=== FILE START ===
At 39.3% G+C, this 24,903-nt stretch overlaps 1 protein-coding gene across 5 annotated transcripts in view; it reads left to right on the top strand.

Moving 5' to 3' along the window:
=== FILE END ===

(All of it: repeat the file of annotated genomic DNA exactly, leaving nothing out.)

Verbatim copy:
At 39.3% G+C, this 24,903-nt stretch overlaps 1 protein-coding gene across 5 annotated transcripts in view; it reads left to right on the top strand.

Moving 5' to 3' along the window: